The FalconUp modification provides the configuration baseline to incorporate the funded Falcon Star program, which adds an additional 3750 hours to the service life of the F-16 adversary aircraft.
The US Navy has given its F-16A fleet an additional 500 hours of service life for each aircraft via the FalconUp modification program.
The Specialized and Proven Aircraft program office (PMA-226) in fact recently completed a modification on several US Navy F-16A Fighting Falcon aircraft to increase readiness and service life.
Moreover the FalconUp modification provides the configuration baseline to incorporate the funded Falcon Star program, which adds an additional 3750 hours to the service life of the aircraft.
“The FalconUp upgrade incorporates structural improvements that extend the service life of the aircraft from 3665 hours to 4250 hours,” said Capt. Ramiro Flores, PMA-226 program manager, in a Naval Air Systems Command (NAVAIR) news release. “The program procured and installed proven structural modification kits on 10 US Navy aircraft that enhanced and strengthened their internal structure.”
PMA-226 used a rapid acquisition approach, in this case a build-to-print strategy to minimize risk and eliminate the need for test plans, systems engineering plans and design reviews. Build-to-print is a process in which a manufacturer produces products, equipment, or components according to the customer’s exact specifications.
The program office leveraged existing designs that the US Air Force and international partners have used to install the modification and have been including it in production of the F-16 for over two decades. The Navy competitively awarded the contract to ES3 Prime Logistics Group, which has previously manufactured the same components for the Air Force and PMA-226.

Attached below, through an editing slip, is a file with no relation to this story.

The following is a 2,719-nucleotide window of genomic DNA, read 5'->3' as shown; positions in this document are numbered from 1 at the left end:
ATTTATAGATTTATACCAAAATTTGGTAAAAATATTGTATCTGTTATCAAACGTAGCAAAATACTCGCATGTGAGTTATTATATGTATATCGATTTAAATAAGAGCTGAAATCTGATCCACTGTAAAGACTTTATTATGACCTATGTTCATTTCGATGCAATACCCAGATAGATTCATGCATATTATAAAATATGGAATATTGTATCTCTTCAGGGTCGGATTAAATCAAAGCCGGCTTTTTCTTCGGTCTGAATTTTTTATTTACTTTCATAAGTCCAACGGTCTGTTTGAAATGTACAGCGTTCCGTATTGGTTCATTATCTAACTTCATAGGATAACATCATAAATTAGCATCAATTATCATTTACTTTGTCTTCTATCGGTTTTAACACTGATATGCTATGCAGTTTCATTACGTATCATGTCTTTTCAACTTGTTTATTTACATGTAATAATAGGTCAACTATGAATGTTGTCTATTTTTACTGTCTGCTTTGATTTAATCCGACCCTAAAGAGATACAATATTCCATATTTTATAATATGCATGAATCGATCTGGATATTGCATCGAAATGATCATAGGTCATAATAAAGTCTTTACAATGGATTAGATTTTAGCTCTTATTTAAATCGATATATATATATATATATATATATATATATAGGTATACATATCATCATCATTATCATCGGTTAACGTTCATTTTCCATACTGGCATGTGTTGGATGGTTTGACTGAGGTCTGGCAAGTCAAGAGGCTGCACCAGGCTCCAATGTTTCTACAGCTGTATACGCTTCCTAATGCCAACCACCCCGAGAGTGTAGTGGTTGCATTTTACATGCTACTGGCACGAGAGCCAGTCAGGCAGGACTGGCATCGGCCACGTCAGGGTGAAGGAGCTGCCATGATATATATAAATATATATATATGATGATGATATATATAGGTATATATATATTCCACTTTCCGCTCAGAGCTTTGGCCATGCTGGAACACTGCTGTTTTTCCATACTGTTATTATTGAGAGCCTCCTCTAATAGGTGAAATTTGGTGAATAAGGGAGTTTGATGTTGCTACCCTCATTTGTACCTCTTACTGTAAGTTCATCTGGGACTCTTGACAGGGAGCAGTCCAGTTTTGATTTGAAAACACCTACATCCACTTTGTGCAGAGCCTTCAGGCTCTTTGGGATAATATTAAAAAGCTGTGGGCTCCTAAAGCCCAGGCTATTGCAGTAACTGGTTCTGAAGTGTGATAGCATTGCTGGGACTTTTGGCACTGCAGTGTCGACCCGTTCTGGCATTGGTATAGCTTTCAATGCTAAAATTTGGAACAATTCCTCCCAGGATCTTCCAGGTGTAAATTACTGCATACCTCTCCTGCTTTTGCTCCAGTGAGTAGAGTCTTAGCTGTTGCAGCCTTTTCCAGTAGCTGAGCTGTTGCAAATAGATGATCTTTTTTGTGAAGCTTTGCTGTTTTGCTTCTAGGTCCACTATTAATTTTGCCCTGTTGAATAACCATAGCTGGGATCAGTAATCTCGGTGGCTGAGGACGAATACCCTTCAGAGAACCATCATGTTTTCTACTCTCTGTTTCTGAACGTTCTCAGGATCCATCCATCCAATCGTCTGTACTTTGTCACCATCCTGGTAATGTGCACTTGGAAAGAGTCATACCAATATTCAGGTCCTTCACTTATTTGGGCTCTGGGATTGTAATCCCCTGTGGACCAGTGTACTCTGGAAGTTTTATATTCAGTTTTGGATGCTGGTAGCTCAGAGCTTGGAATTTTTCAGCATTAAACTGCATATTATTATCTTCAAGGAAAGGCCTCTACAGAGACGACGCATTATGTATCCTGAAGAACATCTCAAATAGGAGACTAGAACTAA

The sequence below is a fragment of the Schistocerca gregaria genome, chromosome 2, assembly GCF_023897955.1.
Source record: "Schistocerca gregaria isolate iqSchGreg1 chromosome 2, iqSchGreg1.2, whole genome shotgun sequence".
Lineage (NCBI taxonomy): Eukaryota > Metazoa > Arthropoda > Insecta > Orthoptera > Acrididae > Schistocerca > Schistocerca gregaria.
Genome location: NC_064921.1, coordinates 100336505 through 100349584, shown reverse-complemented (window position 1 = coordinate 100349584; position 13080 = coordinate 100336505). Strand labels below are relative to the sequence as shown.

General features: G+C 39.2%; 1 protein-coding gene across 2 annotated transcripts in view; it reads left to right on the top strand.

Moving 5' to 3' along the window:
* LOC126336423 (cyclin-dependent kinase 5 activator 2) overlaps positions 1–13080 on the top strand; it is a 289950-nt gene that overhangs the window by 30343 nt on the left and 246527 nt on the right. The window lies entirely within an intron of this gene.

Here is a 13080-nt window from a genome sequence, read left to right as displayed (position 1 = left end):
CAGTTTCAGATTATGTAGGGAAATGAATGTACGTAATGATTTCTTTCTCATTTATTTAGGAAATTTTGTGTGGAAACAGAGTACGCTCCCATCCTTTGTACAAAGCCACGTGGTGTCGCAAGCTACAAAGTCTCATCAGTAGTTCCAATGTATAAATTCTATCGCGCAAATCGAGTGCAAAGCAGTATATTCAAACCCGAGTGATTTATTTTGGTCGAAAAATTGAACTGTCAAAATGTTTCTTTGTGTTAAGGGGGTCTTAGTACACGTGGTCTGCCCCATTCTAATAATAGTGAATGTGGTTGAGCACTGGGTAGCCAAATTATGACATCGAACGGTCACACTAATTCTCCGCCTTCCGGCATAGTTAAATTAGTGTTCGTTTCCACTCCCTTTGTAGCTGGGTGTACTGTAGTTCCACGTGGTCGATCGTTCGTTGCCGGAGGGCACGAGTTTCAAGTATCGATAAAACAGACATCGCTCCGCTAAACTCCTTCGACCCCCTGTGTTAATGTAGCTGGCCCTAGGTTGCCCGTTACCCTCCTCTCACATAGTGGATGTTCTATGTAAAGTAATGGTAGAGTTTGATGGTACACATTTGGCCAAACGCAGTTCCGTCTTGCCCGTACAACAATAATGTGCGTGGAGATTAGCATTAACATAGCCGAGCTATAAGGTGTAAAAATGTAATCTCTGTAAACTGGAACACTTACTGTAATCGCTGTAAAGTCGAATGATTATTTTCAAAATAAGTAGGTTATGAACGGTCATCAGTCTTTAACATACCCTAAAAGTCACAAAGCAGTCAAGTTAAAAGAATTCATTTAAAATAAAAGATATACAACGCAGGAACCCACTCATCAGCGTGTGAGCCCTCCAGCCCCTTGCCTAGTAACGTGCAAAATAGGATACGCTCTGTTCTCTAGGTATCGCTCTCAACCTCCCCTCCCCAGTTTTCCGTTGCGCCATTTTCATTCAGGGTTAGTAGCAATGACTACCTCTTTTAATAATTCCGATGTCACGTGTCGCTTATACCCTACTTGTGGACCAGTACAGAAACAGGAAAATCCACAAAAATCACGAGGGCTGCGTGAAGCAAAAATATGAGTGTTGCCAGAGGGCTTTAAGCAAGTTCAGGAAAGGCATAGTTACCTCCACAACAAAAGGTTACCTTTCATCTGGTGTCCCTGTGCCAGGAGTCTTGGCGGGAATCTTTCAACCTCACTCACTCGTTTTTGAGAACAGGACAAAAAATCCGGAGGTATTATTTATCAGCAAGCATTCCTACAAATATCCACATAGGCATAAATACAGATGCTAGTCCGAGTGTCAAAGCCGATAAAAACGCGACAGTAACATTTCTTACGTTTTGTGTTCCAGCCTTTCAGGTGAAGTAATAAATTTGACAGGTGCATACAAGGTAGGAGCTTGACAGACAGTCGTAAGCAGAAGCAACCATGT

“Since the proven design has flown thousands of hours in this configuration, and it doesn’t require expansion of the current flight envelope, we were able to deliver this training capability to the warfighter much faster than a traditional program,” said Lt. Cmdr. Heather Bliss, PMA-226 adversary program team co-lead.
“The upgrade allows the Navy to provide mission ready adversary aircraft for Naval aviation advanced tactical and aerial combat training, extending the operational life of the F-16A through 2025,” said Boyd Forsythe, PMA-226 adversary program team lead.
PMA-226 is responsible for life cycle cradle to grave management of several legacy and out-of-inventory aircraft and engines, assigned by NAVAIR and contracted air services. Assigned platforms and services include: adversary aircraft (F-5, F-16); contracted aircraft services; U.S. Naval Test Pilot School / Naval Postgraduate School (T-38, H-72, X-26, U-6, NU-1B, O-2, OH-58C); and foreign military sales out-of-active Navy inventory aircraft (T-2, H-2, H-3, and A-4).
Presently, US Navy F-16s are assigned to The Naval Strike and Air Warfare Center (Top Gun) located at NAS Fallon, Nevada.
The service F-16-fleet serves in an aggressor-training role with simulation capability of current threat aircraft in fighter combat mode. Noteworthy, with a full load of internal fuel, the F-16 can withstand up to nine G’s, nine times the force of gravity, that exceeds the capability of other current fighter aircraft.
Photo credit: U.S. Navy